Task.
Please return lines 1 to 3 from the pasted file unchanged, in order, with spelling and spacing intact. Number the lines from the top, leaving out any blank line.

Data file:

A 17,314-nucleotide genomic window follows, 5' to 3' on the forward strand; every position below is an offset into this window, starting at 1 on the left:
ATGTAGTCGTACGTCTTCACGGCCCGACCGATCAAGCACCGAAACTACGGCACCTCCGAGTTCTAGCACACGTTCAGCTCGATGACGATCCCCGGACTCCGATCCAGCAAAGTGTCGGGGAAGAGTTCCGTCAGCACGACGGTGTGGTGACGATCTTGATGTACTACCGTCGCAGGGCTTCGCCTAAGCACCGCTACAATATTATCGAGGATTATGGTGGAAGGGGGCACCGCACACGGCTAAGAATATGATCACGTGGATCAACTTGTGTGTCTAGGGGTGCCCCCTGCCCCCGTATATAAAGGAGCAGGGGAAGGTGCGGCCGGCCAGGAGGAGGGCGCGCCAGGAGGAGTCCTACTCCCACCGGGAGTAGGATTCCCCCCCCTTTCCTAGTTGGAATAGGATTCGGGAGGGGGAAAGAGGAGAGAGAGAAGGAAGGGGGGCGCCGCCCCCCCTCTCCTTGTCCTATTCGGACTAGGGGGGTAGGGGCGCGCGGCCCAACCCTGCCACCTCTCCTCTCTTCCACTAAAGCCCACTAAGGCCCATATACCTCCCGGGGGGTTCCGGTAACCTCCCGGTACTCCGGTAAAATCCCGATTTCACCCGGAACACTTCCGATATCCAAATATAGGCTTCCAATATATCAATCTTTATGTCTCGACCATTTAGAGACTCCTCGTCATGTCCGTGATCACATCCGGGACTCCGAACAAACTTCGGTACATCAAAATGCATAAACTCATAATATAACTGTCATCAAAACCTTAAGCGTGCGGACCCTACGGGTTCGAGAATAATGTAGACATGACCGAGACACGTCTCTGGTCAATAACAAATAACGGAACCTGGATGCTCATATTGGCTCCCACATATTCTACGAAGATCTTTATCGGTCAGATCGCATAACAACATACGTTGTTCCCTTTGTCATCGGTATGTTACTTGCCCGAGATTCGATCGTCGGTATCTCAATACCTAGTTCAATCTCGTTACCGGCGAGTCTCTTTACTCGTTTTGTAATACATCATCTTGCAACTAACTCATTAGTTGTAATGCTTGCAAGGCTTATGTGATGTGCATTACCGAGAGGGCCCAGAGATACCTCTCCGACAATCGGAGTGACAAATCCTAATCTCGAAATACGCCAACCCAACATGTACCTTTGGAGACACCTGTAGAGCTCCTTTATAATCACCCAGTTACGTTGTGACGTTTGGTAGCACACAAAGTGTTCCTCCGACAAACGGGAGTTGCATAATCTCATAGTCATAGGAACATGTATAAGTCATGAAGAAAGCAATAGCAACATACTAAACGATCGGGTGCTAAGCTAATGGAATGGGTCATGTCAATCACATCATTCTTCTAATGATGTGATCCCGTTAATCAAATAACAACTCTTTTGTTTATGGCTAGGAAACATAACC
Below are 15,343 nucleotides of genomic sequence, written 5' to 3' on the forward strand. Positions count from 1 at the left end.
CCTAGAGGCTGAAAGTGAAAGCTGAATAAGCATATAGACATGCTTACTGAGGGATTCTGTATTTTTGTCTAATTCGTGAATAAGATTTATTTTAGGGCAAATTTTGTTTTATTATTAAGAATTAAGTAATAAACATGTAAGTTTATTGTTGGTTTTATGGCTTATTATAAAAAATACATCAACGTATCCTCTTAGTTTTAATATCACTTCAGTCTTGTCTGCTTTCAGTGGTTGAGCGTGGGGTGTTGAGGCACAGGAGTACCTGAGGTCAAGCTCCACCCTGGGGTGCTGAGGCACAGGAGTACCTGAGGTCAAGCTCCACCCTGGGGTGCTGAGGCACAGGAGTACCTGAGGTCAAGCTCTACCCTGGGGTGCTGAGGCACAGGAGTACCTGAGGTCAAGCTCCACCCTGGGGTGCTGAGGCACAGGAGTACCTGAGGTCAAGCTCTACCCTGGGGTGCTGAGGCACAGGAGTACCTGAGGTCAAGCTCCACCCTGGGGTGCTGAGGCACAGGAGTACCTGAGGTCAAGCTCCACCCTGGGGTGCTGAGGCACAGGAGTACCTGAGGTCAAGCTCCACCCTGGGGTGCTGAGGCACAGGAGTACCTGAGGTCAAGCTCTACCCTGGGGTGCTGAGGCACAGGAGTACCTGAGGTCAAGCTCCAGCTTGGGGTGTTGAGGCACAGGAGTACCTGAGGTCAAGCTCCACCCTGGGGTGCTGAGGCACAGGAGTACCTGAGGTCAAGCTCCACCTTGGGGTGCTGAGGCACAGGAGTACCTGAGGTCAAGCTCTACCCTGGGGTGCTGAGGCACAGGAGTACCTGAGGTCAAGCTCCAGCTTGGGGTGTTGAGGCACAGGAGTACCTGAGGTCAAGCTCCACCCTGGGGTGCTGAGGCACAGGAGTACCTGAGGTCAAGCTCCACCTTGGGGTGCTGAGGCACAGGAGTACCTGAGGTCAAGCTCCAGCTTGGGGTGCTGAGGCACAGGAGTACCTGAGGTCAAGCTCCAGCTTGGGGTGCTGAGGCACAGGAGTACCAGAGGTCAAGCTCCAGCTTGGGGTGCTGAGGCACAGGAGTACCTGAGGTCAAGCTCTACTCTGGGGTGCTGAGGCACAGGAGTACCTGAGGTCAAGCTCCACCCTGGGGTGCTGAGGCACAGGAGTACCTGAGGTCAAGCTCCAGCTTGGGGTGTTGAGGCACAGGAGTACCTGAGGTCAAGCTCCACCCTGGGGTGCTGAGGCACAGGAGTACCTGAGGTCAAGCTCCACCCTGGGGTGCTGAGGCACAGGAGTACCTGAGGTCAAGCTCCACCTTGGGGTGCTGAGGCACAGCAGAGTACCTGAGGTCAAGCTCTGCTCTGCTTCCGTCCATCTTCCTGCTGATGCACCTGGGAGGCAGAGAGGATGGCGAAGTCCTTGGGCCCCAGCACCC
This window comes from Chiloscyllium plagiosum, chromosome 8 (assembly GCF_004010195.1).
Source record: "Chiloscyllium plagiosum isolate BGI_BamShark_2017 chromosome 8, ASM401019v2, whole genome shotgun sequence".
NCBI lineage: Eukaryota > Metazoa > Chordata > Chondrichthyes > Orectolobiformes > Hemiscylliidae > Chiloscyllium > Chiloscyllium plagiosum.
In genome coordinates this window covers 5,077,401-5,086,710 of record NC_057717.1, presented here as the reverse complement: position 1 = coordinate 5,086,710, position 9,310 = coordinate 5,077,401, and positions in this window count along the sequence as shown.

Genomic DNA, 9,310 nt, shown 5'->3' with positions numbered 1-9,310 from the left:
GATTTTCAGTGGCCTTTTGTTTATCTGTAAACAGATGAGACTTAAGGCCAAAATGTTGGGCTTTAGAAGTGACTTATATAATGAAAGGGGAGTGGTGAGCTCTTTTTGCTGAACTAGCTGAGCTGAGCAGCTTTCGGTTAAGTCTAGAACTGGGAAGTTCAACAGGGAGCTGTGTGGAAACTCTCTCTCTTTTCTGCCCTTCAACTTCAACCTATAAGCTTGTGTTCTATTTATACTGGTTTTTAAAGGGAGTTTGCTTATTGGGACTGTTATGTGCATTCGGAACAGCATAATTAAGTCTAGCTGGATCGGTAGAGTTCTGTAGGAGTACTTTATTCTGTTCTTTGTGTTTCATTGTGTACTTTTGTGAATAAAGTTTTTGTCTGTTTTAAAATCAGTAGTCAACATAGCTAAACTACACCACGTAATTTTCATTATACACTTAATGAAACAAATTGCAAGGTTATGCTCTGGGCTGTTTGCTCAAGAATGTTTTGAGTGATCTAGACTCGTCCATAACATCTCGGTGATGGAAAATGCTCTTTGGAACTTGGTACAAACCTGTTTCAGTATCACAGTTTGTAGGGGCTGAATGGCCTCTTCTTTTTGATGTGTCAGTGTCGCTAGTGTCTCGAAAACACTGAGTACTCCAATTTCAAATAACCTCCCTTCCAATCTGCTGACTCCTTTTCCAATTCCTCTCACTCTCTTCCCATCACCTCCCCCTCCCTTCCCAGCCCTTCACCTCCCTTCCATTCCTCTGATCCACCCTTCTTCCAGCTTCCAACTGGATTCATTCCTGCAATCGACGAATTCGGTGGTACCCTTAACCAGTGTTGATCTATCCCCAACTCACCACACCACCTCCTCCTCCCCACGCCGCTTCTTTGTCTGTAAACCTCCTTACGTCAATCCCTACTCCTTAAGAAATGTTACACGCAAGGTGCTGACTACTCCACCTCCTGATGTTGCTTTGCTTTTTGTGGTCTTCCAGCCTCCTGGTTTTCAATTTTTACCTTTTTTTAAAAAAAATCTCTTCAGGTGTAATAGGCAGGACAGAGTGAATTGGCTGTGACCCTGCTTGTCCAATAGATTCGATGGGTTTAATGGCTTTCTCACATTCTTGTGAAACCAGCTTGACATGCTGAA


A 17,314-nucleotide genomic window follows, 5' to 3' on the forward strand; every position below is an offset into this window, starting at 1 on the left:
ATGTAGTCGTACGTCTTCACGGCCCGACCGATCAAGCACCGAAACTACGGCACCTCCGAGTTCTAGCACACGTTCAGCTCGATGACGATCCCCGGACTCCGATCCAGCAAAGTGTCGGGGAAGAGTTCCGTCAGCACGACGGTGTGGTGACGATCTTGATGTACTACCGTCGCAGGGCTTCGCCTAAGCACCGCTACAATATTATCGAGGATTATGGTGGAAGGGGGCACCGCACACGGCTAAGAATATGATCACGTGGATCAACTTGTGTGTCTAGGGGTGCCCCCTGCCCCCGTATATAAAGGAGCAGGGGAAGGTGCGGCCGGCCAGGAGGAGGGCGCGCCAGGAGGAGTCCTACTCCCACCGGGAGTAGGATTCCCCCCCCTTTCCTAGTTGGAATAGGATTCGGGAGGGGGAAAGAGGAGAGAGAGAAGGAAGGGGGGCGCCGCCCCCCCTCTCCTTGTCCTATTCGGACTAGGGGGGTAGGGGCGCGCGGCCCAACCCTGCCACCTCTCCTCTCTTCCACTAAAGCCCACTAAGGCCCATATACCTCCCGGGGGGTTCCGGTAACCTCCCGGTACTCCGGTAAAATCCCGATTTCACCCGGAACACTTCCGATATCCAAATATAGGCTTCCAATATATCAATCTTTATGTCTCGACCATTTAGAGACTCCTCGTCATGTCCGTGATCACATCCGGGACTCCGAACAAACTTCGGTACATCAAAATGCATAAACTCATAATATAACTGTCATCAAAACCTTAAGCGTGCGGACCCTACGGGTTCGAGAATAATGTAGACATGACCGAGACACGTCTCTGGTCAATAACAAATAACGGAACCTGGATGCTCATATTGGCTCCCACATATTCTACGAAGATCTTTATCGGTCAGATCGCATAACAACATACGTTGTTCCCTTTGTCATCGGTATGTTACTTGCCCGAGATTCGATCGTCGGTATCTCAATACCTAGTTCAATCTCGTTACCGGCGAGTCTCTTTACTCGTTTTGTAATACATCATCTTGCAACTAACTCATTAGTTGTAATGCTTGCAAGGCTTATGTGATGTGCATTACCGAGAGGGCCCAGAGATACCTCTCCGACAATCGGAGTGACAAATCCTAATCTCGAAATACGCCAACCCAACATGTACCTTTGGAGACACCTGTAGAGCTCCTTTATAATCACCCAGTTACGTTGTGACGTTTGGTAGCACACAAAGTGTTCCTCCGACAAACGGGAGTTGCATAATCTCATAGTCATAGGAACATGTATAAGTCATGAAGAAAGCAATAGCAACATACTAAACGATCGGGTGCTAAGCTAATGGAATGGGTCATGTCAATCACATCATTCTTCTAATGATGTGATCCCGTTAATCAAATAACAACTCTTTTGTTTATGGCTAGGAAACATAACC
Below are 15,343 nucleotides of genomic sequence, written 5' to 3' on the forward strand. Positions count from 1 at the left end.